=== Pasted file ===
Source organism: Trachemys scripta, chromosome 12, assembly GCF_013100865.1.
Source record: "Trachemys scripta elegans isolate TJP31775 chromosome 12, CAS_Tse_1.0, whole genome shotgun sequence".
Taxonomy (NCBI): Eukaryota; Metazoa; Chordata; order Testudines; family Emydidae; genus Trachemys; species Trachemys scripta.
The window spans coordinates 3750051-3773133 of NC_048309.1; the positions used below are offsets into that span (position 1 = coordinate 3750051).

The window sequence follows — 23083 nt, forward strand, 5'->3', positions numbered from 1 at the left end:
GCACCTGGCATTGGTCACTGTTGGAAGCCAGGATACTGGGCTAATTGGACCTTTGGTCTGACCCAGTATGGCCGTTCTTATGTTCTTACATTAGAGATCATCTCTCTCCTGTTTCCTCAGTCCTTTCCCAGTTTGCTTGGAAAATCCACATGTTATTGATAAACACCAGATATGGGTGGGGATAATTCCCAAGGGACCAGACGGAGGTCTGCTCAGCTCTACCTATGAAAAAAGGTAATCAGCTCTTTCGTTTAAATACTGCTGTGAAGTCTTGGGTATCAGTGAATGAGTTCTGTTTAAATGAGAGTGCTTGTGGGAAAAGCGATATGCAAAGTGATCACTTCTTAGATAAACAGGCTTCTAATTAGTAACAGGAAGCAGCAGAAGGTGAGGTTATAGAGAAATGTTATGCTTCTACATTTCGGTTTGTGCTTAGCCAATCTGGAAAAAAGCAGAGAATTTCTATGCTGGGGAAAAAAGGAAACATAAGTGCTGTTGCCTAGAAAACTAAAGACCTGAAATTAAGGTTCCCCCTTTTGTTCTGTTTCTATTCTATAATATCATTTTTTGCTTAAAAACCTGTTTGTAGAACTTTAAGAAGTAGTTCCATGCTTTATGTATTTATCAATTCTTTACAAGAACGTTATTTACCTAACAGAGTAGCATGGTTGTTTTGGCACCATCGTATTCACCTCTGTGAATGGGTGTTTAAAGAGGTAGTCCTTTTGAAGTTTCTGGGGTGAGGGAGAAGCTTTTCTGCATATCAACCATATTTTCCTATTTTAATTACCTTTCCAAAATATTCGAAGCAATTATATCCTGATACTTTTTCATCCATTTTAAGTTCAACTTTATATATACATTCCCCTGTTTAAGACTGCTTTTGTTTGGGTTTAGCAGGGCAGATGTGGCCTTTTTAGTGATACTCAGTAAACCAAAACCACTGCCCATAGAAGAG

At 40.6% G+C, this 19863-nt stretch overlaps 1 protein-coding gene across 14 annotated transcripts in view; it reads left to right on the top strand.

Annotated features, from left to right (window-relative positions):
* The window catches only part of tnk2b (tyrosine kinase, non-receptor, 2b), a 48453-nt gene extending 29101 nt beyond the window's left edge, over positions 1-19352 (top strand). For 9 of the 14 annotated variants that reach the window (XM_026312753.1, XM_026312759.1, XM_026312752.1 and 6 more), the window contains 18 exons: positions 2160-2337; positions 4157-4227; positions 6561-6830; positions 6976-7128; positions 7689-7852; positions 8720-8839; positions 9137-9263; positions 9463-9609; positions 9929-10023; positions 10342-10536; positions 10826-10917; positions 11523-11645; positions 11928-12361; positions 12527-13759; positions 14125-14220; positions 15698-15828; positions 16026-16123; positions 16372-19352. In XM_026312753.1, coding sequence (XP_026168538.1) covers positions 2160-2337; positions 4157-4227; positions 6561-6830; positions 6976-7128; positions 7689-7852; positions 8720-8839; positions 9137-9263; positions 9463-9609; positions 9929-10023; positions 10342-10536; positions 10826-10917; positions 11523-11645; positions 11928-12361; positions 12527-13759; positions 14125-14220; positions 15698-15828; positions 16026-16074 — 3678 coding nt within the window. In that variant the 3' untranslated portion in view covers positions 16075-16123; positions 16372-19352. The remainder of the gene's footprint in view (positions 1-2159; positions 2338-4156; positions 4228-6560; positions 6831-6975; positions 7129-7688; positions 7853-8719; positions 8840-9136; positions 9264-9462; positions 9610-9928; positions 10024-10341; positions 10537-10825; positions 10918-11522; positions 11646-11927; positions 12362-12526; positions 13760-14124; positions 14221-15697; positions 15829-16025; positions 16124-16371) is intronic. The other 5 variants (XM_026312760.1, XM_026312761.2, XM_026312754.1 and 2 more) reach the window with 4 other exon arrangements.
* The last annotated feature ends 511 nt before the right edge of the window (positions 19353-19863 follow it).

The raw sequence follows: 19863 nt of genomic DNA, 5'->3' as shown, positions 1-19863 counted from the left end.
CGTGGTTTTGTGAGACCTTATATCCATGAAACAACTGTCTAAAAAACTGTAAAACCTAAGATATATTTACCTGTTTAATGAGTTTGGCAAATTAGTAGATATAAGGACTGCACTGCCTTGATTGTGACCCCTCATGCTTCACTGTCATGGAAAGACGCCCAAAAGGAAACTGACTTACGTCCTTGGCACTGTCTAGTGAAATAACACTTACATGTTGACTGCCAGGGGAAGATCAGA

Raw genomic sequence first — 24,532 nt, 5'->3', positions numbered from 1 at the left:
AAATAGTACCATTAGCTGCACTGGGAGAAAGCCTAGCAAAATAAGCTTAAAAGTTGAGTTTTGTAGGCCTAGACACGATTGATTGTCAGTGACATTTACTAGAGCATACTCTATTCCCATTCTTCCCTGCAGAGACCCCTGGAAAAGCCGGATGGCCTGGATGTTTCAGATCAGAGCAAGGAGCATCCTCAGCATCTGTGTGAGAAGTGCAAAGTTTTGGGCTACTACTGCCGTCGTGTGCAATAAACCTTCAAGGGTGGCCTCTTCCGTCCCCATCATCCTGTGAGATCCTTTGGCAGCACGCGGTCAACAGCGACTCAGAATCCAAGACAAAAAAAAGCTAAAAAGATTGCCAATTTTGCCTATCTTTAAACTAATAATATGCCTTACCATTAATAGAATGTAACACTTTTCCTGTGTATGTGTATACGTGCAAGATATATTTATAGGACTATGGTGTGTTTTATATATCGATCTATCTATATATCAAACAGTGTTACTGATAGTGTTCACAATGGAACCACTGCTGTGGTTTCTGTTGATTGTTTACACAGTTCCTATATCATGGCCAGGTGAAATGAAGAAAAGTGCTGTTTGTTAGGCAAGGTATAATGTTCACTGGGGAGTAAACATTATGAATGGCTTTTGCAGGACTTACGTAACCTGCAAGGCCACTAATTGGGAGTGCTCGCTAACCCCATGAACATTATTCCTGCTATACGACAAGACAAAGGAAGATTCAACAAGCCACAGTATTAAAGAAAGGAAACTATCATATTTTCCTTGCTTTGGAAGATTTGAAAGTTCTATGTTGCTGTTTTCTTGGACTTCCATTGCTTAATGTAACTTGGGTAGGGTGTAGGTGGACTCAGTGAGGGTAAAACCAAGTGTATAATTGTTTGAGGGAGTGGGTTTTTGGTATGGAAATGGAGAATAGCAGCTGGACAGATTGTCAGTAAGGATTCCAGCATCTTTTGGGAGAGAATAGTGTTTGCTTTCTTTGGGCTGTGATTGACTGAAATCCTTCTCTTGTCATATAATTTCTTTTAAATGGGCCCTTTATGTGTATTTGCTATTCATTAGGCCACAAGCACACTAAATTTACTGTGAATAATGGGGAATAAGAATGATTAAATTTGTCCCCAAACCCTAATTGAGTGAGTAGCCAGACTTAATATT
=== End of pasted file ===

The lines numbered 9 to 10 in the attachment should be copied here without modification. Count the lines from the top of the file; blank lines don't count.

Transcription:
* The window catches only part of tnk2b (tyrosine kinase, non-receptor, 2b), a 48453-nt gene extending 29101 nt beyond the window's left edge, over positions 1-19352 (top strand). For 9 of the 14 annotated variants that reach the window (XM_026312753.1, XM_026312759.1, XM_026312752.1 and 6 more), the window contains 18 exons: positions 2160-2337; positions 4157-4227; positions 6561-6830; positions 6976-7128; positions 7689-7852; positions 8720-8839; positions 9137-9263; positions 9463-9609; positions 9929-10023; positions 10342-10536; positions 10826-10917; positions 11523-11645; positions 11928-12361; positions 12527-13759; positions 14125-14220; positions 15698-15828; positions 16026-16123; positions 16372-19352. In XM_026312753.1, coding sequence (XP_026168538.1) covers positions 2160-2337; positions 4157-4227; positions 6561-6830; positions 6976-7128; positions 7689-7852; positions 8720-8839; positions 9137-9263; positions 9463-9609; positions 9929-10023; positions 10342-10536; positions 10826-10917; positions 11523-11645; positions 11928-12361; positions 12527-13759; positions 14125-14220; positions 15698-15828; positions 16026-16074 — 3678 coding nt within the window. In that variant the 3' untranslated portion in view covers positions 16075-16123; positions 16372-19352. The remainder of the gene's footprint in view (positions 1-2159; positions 2338-4156; positions 4228-6560; positions 6831-6975; positions 7129-7688; positions 7853-8719; positions 8840-9136; positions 9264-9462; positions 9610-9928; positions 10024-10341; positions 10537-10825; positions 10918-11522; positions 11646-11927; positions 12362-12526; positions 13760-14124; positions 14221-15697; positions 15829-16025; positions 16124-16371) is intronic. The other 5 variants (XM_026312760.1, XM_026312761.2, XM_026312754.1 and 2 more) reach the window with 4 other exon arrangements.
* The last annotated feature ends 511 nt before the right edge of the window (positions 19353-19863 follow it).